12-21-13 03:49 PM
  7. TgeekB's Avatar
    Is that true or just your opinion? Where did you get that OS7 is outselling BB10 by a significant margin?
    The CEO of BlackBerry said it yesterday.
    12-21-13 03:50 PM
  8. Speedygi's Avatar
    1. The 9720 is much cheaper than pretty much any phone on the market except for the Lumia 525 and 520, so if people are looking for a qwerty king at that price it's a no brainer.

    2. But flagships from other companies outshadow the Z10 and Q10 and Z30, plus Q5 is pretty expensive in countries like Indonesia or the Philippines.

    3. Other legacy OS7 phones are much cheaper and BIS makes the bargain even sweeter...

    It's no wonder BB10 is not selling as much.
    TgeekB likes this.
    12-21-13 03:56 PM
  9. darkehawke's Avatar
    1. The 9720 is much cheaper than pretty much any phone on the market except for the Lumia 525 and 520, so if people are looking for a qwerty king at that price it's a no brainer.

    2. But flagships from other companies outshadow the Z10 and Q10 and Z30, plus Q5 is pretty expensive in countries like Indonesia or the Philippines.

    3. Other legacy OS7 phones are much cheaper and BIS makes the bargain even sweeter...

    It's no wonder BB10 is not selling as much.
    The 9720 is poor standard compared to previous curves but that is another matter.
    The real question is why didn't BlackBerry take steps to try and push BlackBerry 10 more

    Posted via CB10
    12-21-13 04:15 PM
  10. Speedygi's Avatar
    The 9720 is poor standard compared to previous curves but that is another matter.
    The real question is why didn't BlackBerry take steps to try and push BlackBerry 10 more

    Posted via CB10
    Because it has far greater competitors to deal with than in the low end burner/feature/cheap qwerty market which BlackBerry is probably king still.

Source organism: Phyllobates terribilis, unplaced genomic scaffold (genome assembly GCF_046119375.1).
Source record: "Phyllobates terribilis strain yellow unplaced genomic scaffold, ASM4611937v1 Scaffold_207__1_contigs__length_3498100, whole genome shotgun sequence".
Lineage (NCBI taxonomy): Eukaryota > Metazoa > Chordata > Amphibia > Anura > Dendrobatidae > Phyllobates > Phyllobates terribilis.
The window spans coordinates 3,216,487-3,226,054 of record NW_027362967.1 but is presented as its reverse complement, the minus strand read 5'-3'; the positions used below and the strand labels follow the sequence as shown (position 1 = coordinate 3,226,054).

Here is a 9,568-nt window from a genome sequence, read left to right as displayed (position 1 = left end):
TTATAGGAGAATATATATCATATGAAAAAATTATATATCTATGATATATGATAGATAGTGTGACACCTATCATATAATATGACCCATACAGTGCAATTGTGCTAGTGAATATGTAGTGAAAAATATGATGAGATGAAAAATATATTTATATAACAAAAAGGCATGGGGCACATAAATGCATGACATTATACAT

Posted via CB10
    12-21-13 04:28 PM
  11. MarsupilamiX's Avatar
    Because it has far greater competitors to deal with than in the low end burner/feature/cheap qwerty market which BlackBerry is probably king still.

    Posted via CB10
    It's not hard being successful in the low-end qwerty market, if BlackBerry is the only contender in that segment.

    A Q5 with a price around the 200$ mark is badly needed, if BlackBerry wants to grow the userbase.
    For me, the price of the BB10 devices is one of the biggest marketing fails I have ever seen, from a company with an incredibly tarnished image, trying to make a comeback.

    Posted via CB10
    Donvald likes this.
    12-21-13 04:45 PM
  12. C_McD's Avatar
    Personally, I delayed because Link is not as mature as DM still.

    The failing to educate and support the end sellers so they could better educate the newbies - the Costco stand here flat said people couldn't grasp the gestures and I know that's because they take zero time to help the buyers.


    And VZW's sales people never keep up with what they market/push

    I also need an app from Supra for business and I think they just assume BB is going the way of Palm.

    That said, my Z30 is a better mousetrap!
    12-21-13 04:50 PM
  13. TgeekB's Avatar
    It's not hard being successful in the low-end qwerty market, if BlackBerry is the only contender in that segment.

    A Q5 with a price around the 200$ mark is badly needed, if BlackBerry wants to grow the userbase.
    For me, the price of the BB10 devices is one of the biggest marketing fails I have ever seen, from a company with an incredibly tarnished image, trying to make a comeback.

    Posted via CB10
    I think it started with the Playbook. They priced that thing like it could drive your car. Thus no one learned about the new OS. Then the Z10.... Maybe they have learned now.
    12-21-13 04:52 PM
  14. MarsupilamiX's Avatar
    They are both BB phones. They aren't comparable? One is still outselling the other. And it's.....according to you.....failed miserably. So, by that logic, BB10 had failed even more miserably.